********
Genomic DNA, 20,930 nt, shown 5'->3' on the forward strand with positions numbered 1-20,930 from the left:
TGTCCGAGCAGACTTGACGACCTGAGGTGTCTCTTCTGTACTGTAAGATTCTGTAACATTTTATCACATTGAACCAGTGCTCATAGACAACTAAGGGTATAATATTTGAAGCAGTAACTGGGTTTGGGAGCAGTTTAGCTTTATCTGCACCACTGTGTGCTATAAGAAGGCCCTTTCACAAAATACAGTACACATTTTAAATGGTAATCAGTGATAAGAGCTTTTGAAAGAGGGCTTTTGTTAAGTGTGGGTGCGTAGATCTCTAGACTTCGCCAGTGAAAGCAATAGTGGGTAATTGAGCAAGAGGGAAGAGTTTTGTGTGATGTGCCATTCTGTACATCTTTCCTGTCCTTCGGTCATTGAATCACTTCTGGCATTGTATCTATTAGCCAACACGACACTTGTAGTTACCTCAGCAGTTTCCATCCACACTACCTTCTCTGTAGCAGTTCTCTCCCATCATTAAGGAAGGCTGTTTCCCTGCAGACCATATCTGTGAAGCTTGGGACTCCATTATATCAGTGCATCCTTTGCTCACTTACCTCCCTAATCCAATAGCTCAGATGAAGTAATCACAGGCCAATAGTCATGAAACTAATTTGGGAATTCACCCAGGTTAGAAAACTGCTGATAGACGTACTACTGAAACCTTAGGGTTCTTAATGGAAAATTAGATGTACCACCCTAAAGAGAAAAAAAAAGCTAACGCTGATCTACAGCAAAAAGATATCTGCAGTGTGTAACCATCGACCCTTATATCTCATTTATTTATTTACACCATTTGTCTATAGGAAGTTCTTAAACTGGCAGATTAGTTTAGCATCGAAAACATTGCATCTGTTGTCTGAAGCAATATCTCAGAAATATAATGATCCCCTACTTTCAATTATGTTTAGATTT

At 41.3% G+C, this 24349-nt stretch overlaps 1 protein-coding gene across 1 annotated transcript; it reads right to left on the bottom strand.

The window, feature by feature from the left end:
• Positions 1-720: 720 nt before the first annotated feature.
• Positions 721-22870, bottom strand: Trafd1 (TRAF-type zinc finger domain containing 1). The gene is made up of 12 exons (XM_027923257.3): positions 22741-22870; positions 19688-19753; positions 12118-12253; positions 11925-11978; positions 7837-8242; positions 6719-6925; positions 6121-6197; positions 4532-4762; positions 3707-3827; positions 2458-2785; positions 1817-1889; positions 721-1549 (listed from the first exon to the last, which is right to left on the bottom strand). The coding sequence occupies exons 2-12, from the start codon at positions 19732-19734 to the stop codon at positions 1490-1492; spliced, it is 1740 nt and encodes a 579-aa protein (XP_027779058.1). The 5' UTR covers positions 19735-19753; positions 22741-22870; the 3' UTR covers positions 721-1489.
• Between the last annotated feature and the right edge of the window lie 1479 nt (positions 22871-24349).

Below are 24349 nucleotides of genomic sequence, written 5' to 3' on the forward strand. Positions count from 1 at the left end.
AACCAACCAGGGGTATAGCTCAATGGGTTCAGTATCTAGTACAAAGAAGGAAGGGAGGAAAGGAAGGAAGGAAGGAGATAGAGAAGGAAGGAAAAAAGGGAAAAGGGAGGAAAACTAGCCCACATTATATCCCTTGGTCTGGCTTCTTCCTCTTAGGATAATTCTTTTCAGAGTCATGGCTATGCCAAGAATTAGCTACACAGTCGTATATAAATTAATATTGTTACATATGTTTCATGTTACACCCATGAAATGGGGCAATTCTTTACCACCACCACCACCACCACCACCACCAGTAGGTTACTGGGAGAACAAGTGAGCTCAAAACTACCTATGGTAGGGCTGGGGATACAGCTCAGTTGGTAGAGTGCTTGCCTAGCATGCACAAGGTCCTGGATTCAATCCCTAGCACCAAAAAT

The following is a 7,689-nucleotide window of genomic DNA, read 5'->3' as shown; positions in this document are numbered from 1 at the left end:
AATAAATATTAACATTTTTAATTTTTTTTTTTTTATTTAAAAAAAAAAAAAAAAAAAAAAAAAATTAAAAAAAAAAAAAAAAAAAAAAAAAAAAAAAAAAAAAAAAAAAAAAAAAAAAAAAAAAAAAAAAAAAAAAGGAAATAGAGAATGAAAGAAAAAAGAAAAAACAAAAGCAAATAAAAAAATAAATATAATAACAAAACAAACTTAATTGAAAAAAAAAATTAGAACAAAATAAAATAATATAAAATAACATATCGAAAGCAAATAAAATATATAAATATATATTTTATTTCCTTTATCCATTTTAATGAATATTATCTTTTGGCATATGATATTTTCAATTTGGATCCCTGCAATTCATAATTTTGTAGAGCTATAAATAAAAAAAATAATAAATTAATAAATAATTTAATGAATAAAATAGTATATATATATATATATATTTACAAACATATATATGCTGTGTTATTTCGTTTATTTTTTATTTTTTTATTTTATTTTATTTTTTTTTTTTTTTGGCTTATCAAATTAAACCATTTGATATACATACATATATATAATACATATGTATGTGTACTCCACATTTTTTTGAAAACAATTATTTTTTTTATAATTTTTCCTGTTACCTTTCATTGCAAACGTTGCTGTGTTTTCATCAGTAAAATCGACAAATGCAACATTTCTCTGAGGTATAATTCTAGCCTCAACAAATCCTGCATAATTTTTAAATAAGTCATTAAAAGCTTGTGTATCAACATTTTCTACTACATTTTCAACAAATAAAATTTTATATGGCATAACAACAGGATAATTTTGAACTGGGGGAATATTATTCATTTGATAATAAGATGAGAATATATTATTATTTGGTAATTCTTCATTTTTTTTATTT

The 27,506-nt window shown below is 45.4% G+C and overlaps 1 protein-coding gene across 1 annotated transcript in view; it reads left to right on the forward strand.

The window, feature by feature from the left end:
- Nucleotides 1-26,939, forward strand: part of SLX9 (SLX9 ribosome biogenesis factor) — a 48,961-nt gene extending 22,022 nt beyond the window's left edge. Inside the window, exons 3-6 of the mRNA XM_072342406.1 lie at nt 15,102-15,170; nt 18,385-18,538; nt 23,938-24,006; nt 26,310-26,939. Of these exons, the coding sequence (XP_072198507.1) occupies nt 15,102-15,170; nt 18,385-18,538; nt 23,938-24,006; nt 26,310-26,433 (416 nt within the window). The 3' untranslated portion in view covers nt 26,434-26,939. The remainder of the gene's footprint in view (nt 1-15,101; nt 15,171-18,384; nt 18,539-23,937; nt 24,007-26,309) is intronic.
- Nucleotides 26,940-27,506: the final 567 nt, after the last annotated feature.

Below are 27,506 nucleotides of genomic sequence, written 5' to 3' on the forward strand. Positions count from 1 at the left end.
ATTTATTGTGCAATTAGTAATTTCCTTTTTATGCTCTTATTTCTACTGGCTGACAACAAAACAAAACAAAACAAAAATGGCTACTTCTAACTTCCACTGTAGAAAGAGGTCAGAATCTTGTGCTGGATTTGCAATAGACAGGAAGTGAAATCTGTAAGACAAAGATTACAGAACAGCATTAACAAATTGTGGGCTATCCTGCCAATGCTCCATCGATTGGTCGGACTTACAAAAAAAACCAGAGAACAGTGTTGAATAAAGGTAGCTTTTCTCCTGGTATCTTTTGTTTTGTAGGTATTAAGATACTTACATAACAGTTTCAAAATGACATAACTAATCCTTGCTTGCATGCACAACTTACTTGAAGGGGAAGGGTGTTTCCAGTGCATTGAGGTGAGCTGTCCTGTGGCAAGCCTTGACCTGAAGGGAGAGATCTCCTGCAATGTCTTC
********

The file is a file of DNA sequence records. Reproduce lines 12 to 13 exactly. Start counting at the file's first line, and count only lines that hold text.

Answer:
The 27,506-nt window shown below is 45.4% G+C and overlaps 1 protein-coding gene across 1 annotated transcript in view; it reads left to right on the forward strand.

The window, feature by feature from the left end: